…straining upon the start. The game’s afoot!
Follow your spirit; and upon this charge
Cry ‘God for Harry, England, and Saint George!’
So closes the speech before battle which Shakespeare wrote for Henry V. You know, the one which opens, ““Once more into the breach:” (Thoughts on the cumulative effects of notification letters).” I seem to recall Henry talking about the proper ownership of the French Crown and Harfleur, and not breaches. Only because the French crown is long settled, I’d like to follow Dissent and talk about breaches. She’s responding to an article by Scott Berinato, “The United States of TMI.” Both are worth reading. Quoting Dissent:
While their comments are thought-provoking, I don’t agree that learned helplessness is the appropriate paradigm to apply here, although I agree what the individual tells himself or herself upon reading a disclosure is key to how they respond.
Henry spoke to fire his men up for real battle. I think that we, like Henry’s men, are fired up and straining at the start. We’re aware of the danger in front of us, and the power which we have. We have today the ability to follow our spirit. We can agree that “in peace there’s nothing so becomes a man, as modest stillness and humility.” We can also see that our security measures are not working as well as we’d like, and actively engage with the problem.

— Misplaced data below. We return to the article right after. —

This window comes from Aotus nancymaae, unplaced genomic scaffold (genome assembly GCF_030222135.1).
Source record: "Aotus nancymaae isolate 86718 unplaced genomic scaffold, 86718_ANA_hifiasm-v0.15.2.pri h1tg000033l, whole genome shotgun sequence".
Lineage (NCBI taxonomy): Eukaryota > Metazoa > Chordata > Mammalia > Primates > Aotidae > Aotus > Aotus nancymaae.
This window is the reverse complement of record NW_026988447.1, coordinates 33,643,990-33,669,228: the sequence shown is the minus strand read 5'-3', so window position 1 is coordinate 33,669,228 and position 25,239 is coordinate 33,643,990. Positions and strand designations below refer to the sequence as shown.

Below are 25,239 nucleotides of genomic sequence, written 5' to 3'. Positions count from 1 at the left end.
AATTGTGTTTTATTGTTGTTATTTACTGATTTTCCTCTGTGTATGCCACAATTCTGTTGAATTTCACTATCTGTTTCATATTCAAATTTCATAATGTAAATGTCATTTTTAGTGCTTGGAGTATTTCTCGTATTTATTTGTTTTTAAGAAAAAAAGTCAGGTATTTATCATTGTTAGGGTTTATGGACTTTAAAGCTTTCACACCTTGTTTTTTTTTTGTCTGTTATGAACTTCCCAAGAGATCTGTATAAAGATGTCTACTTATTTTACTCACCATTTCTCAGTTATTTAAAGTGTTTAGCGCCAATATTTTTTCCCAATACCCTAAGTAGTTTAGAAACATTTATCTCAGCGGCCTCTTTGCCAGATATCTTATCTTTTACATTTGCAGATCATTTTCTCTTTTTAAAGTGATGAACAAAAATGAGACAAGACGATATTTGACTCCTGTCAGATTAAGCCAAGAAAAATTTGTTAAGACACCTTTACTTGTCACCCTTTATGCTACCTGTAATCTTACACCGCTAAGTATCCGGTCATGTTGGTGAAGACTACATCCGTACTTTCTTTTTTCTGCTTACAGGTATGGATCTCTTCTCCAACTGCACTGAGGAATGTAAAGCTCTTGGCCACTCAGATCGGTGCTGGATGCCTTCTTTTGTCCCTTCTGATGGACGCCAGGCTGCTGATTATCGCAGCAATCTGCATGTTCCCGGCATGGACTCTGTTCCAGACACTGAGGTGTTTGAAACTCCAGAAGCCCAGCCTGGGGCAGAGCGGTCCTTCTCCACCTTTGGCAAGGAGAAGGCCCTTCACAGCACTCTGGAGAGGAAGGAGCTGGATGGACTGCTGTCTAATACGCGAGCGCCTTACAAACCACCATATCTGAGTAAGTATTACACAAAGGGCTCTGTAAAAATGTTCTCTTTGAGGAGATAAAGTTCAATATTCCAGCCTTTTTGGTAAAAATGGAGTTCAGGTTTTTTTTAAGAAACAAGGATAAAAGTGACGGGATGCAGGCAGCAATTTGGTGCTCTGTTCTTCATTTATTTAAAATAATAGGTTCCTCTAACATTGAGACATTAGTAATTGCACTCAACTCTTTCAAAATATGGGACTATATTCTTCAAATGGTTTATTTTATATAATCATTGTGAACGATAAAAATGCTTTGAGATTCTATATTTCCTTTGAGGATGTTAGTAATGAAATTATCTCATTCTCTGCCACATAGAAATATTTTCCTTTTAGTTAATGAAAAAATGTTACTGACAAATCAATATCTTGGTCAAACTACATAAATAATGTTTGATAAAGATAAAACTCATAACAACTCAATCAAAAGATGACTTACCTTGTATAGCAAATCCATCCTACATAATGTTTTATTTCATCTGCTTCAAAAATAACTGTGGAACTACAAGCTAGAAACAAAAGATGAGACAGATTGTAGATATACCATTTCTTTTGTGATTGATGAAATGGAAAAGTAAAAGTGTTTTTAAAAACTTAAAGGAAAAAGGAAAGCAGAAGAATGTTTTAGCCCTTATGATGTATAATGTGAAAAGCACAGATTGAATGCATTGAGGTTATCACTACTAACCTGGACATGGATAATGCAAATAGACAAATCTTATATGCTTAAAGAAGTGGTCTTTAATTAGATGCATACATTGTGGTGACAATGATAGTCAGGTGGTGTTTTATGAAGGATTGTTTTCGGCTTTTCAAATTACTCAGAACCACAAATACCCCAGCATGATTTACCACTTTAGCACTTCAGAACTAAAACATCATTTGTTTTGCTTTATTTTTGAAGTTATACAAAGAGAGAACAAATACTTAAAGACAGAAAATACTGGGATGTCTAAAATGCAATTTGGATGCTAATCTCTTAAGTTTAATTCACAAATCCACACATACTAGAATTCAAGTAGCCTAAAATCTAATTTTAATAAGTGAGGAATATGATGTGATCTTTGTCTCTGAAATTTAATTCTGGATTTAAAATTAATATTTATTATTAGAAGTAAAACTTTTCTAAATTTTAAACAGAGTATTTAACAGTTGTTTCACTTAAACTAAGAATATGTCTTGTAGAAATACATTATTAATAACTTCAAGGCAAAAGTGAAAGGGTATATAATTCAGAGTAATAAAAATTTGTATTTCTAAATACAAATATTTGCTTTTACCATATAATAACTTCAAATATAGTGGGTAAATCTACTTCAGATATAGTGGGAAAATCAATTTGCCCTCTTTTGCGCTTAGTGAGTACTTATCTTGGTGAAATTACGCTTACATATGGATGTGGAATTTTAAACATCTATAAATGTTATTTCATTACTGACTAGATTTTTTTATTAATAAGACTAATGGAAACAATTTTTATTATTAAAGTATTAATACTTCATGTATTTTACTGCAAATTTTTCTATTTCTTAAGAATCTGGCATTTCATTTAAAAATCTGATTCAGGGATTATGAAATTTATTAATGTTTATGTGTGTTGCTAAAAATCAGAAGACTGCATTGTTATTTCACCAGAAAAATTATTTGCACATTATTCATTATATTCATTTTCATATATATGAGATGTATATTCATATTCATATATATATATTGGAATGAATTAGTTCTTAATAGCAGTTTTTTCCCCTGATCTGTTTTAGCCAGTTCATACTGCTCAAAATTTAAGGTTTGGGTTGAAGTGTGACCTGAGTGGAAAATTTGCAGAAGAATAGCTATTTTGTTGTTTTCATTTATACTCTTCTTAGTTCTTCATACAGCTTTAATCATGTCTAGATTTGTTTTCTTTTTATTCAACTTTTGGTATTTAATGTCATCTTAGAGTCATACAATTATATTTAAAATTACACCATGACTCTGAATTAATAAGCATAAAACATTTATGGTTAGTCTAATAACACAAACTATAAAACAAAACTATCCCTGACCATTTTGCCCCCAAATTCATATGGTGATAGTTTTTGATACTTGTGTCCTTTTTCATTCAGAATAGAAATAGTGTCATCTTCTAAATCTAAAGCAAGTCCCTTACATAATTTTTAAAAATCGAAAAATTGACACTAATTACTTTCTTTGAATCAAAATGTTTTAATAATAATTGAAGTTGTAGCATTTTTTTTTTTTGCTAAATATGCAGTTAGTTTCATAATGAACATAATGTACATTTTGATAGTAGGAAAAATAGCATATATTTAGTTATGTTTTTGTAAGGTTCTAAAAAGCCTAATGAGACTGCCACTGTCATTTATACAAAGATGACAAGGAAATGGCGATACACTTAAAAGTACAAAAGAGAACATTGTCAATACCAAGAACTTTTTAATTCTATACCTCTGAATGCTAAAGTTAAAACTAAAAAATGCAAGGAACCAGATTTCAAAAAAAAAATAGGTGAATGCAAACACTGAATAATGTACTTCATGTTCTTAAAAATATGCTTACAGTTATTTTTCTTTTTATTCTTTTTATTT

There are two greyhounds straining. The first is the truth about the state of affairs, and the second is those of us sifting at start of the data, trying to make sense of it.
I don’t believe we must learn helplessness. To the contrary, I believe that we must not. The landscape has changed dramatically since ChoicePoint. Talking about breaches has transformed the landscape, and will do so further. There’s more embarrassment over coverups than over the breaches. Companies have emerged to address consumer and business concerns. We will see more.
So indeed. Once more into the breach, dear friends.